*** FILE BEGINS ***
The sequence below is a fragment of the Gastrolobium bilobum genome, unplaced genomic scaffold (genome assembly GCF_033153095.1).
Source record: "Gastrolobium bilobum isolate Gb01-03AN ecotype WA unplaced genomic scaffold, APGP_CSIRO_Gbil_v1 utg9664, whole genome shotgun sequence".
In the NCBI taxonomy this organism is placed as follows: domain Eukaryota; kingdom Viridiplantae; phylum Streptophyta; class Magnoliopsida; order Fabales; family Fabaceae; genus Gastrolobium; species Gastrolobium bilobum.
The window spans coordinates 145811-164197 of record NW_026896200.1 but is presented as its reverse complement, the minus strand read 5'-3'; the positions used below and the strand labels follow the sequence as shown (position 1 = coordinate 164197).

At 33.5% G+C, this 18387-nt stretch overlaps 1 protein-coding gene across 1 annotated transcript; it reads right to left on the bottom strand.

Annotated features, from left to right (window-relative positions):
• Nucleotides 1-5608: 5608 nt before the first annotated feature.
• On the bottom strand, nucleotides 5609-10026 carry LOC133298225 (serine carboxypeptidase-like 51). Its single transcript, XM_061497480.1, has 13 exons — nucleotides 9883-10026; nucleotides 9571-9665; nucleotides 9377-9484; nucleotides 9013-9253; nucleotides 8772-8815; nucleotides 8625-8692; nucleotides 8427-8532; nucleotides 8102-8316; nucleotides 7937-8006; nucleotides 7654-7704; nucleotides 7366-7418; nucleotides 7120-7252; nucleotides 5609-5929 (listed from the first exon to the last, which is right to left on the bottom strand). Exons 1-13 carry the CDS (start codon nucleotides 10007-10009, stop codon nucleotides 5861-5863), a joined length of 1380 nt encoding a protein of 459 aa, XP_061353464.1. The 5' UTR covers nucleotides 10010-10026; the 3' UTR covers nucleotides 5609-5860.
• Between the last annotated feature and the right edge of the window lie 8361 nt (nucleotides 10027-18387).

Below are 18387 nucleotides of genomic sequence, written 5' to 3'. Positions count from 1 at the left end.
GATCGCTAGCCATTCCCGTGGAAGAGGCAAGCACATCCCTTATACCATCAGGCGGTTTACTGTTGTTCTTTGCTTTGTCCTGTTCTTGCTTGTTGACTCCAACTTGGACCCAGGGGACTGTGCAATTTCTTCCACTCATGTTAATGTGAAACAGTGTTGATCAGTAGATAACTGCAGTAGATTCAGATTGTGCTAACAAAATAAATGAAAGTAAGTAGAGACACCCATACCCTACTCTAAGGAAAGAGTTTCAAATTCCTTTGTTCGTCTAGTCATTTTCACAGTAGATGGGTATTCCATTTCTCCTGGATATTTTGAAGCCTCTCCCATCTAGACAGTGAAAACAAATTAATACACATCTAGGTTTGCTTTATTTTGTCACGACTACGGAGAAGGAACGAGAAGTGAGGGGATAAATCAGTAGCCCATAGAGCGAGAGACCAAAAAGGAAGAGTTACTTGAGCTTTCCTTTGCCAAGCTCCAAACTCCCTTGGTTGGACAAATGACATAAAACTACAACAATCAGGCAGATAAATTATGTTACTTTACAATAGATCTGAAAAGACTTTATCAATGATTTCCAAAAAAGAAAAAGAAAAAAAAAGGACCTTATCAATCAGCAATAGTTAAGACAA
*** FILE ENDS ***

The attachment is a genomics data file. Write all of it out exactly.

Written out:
The sequence below is a fragment of the Gastrolobium bilobum genome, unplaced genomic scaffold (genome assembly GCF_033153095.1).
Source record: "Gastrolobium bilobum isolate Gb01-03AN ecotype WA unplaced genomic scaffold, APGP_CSIRO_Gbil_v1 utg9664, whole genome shotgun sequence".
In the NCBI taxonomy this organism is placed as follows: domain Eukaryota; kingdom Viridiplantae; phylum Streptophyta; class Magnoliopsida; order Fabales; family Fabaceae; genus Gastrolobium; species Gastrolobium bilobum.
The window spans coordinates 145811-164197 of record NW_026896200.1 but is presented as its reverse complement, the minus strand read 5'-3'; the positions used below and the strand labels follow the sequence as shown (position 1 = coordinate 164197).

At 33.5% G+C, this 18387-nt stretch overlaps 1 protein-coding gene across 1 annotated transcript; it reads right to left on the bottom strand.

Annotated features, from left to right (window-relative positions):
• Nucleotides 1-5608: 5608 nt before the first annotated feature.
• On the bottom strand, nucleotides 5609-10026 carry LOC133298225 (serine carboxypeptidase-like 51). Its single transcript, XM_061497480.1, has 13 exons — nucleotides 9883-10026; nucleotides 9571-9665; nucleotides 9377-9484; nucleotides 9013-9253; nucleotides 8772-8815; nucleotides 8625-8692; nucleotides 8427-8532; nucleotides 8102-8316; nucleotides 7937-8006; nucleotides 7654-7704; nucleotides 7366-7418; nucleotides 7120-7252; nucleotides 5609-5929 (listed from the first exon to the last, which is right to left on the bottom strand). Exons 1-13 carry the CDS (start codon nucleotides 10007-10009, stop codon nucleotides 5861-5863), a joined length of 1380 nt encoding a protein of 459 aa, XP_061353464.1. The 5' UTR covers nucleotides 10010-10026; the 3' UTR covers nucleotides 5609-5860.
• Between the last annotated feature and the right edge of the window lie 8361 nt (nucleotides 10027-18387).

Below are 18387 nucleotides of genomic sequence, written 5' to 3'. Positions count from 1 at the left end.
GATCGCTAGCCATTCCCGTGGAAGAGGCAAGCACATCCCTTATACCATCAGGCGGTTTACTGTTGTTCTTTGCTTTGTCCTGTTCTTGCTTGTTGACTCCAACTTGGACCCAGGGGACTGTGCAATTTCTTCCACTCATGTTAATGTGAAACAGTGTTGATCAGTAGATAACTGCAGTAGATTCAGATTGTGCTAACAAAATAAATGAAAGTAAGTAGAGACACCCATACCCTACTCTAAGGAAAGAGTTTCAAATTCCTTTGTTCGTCTAGTCATTTTCACAGTAGATGGGTATTCCATTTCTCCTGGATATTTTGAAGCCTCTCCCATCTAGACAGTGAAAACAAATTAATACACATCTAGGTTTGCTTTATTTTGTCACGACTACGGAGAAGGAACGAGAAGTGAGGGGATAAATCAGTAGCCCATAGAGCGAGAGACCAAAAAGGAAGAGTTACTTGAGCTTTCCTTTGCCAAGCTCCAAACTCCCTTGGTTGGACAAATGACATAAAACTACAACAATCAGGCAGATAAATTATGTTACTTTACAATAGATCTGAAAAGACTTTATCAATGATTTCCAAAAAAGAAAAAGAAAAAAAAAGGACCTTATCAATCAGCAATAGTTAAGACAA